I always refer to LDOCE for definitions of words. There is additional info on the senses there. That's why I love it. But, I am still deeply confused with these noun classifications; countable uncountable noun and singular noun. For the former, let's take talent and voice for example. They are classified as countable and uncountable nouns there. Question: under what circumstances are they used as countable nouns? For the latter, let's take appetite (desire for food) and faculty (natural ability) for example. They are classified as singular nouns. Question: are such nouns always used as singular nouns regardless of how many kinds are referred to?

2 Answers 2


The Cambridge Grammar of the Enlgish Language gives this account of the difference in count and non-count conceptualisations (p335):

A count noun denotes a class of individuated entities of the same kind. Boy, for example, denotes the class of boys. The individual entities are atomic in the sense that they cannot be divided into smaller parts of the same kind as the whole. A boy consists of parts - head, arms, legs, etc. - but these parts are not themselves boys.

So, for the first pair of your examples, talent and voice may be used as countable nouns when we are talking about clearly separable talents or voices, but not when we are talking about an atomic - a singular - talent or voice. A person may even have several different voices themselves, if they are for example a voice actor.

In the second pair of examples, the same idea holds true. We often speak of a person's faculties when we are talking about separate natural abilities that they have, like their factulies of reasoning and speech:

There was no time in which I was not in full possession of my faculties.

However when we speak of a singular faculty, it is a natural ability of one sort only:

It was as if some terrible newscaster had possessed my faculty of speech while my mind drifted away.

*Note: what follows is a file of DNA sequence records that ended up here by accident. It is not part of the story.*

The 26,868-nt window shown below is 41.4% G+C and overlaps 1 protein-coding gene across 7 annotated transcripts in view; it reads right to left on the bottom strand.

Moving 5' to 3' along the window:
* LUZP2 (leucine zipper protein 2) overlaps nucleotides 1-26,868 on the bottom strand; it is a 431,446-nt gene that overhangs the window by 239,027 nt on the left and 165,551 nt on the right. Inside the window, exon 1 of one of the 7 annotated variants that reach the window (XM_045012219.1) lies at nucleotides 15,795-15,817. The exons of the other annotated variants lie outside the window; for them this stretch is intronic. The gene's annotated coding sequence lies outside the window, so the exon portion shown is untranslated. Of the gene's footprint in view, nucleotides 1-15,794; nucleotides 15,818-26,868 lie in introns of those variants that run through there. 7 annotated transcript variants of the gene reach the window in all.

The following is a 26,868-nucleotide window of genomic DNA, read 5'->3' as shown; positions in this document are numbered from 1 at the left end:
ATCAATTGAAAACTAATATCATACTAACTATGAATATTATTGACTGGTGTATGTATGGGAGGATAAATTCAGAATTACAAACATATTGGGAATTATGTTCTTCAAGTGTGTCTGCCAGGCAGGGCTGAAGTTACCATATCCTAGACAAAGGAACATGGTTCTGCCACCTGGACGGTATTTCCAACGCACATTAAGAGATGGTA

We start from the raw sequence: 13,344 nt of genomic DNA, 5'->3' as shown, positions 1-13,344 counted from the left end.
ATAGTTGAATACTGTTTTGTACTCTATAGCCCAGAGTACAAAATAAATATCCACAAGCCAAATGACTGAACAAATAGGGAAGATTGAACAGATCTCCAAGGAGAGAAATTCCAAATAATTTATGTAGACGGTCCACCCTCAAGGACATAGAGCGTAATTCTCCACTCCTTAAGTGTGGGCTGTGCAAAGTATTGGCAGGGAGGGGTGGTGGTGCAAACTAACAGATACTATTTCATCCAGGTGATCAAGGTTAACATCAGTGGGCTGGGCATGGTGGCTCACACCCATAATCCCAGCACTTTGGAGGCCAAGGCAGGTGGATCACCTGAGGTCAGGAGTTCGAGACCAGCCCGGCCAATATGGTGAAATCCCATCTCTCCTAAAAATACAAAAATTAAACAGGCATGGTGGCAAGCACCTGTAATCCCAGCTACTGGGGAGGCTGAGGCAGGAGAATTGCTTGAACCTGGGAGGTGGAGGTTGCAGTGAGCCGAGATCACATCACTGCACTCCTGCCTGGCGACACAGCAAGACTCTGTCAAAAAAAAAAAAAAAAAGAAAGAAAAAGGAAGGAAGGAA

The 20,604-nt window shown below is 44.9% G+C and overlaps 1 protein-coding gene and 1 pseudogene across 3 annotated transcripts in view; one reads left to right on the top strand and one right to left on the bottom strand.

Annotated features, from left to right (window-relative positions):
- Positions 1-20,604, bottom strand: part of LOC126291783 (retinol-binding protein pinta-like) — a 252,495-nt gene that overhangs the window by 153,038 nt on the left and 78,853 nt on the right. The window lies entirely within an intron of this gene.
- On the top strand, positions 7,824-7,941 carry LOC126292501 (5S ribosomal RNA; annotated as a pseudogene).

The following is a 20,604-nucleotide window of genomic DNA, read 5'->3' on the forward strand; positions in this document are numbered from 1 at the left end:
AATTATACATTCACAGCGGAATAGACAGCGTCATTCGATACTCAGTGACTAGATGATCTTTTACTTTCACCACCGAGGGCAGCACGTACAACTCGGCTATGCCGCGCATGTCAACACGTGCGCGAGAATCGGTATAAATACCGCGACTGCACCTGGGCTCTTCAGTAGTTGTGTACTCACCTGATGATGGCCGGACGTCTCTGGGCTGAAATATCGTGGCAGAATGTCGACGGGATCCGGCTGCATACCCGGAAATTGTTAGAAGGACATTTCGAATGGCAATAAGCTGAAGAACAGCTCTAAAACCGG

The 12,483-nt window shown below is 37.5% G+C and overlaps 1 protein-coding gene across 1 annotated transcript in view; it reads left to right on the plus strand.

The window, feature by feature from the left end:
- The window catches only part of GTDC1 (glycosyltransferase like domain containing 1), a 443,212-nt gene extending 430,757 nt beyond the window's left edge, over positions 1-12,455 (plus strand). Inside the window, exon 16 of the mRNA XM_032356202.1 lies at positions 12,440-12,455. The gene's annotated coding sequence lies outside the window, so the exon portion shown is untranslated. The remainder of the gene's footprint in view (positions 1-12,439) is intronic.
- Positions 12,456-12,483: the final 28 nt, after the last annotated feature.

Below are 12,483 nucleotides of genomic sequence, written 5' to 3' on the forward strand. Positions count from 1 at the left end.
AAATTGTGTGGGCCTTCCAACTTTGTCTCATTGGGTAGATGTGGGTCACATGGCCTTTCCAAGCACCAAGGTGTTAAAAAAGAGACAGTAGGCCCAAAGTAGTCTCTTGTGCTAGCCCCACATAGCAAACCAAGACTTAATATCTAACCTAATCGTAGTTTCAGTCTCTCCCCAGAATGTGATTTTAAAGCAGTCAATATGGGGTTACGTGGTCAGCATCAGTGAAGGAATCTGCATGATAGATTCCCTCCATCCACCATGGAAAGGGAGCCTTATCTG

As for appetites, we may use this as a count noun when we are talking about multiple people or other living things which each have their own separate appetite. But as long as it is limited to an appetite for food, it is hard to imagine a single person having more than one desire for food.

Small boys have such enormous appetites, don't they?

If we interpret it as an appetite for a particular sort of food, however, then a single person might have separate appetites:

My appetite for chocolate is only surpassed by my appetite for meat. Fortunately both of those appetites are kept well sated.

In the end, it all depends on whether or not the word may be conceptualised in one way or the other. Relying on dictionaries to say which are always countable or non-countable, or always singular is likely to produce frustration when you're met with real-world usage.

  • Got it. What about the nouns that are really always singular in certain idioms, such as seat in the idiom have a seat. Someone told me that this idiom was always like that, even if we asked more than one person to do so. So, in other words, under no circumstances can we change the idiom into please, have seats. Is that right? Commented Jun 1, 2020 at 7:10
  • 1
    Yes, it is a characteristic of idioms that they are not easily modified, even when the situation would seem to demand it. This is a particular use of a noun though, and here it makes sense to remember whether the idiom demands it be in the singular or plural.
    – DW256
    Commented Jun 1, 2020 at 7:17
  • Thanks for the quick response, DW Commented Jun 1, 2020 at 7:36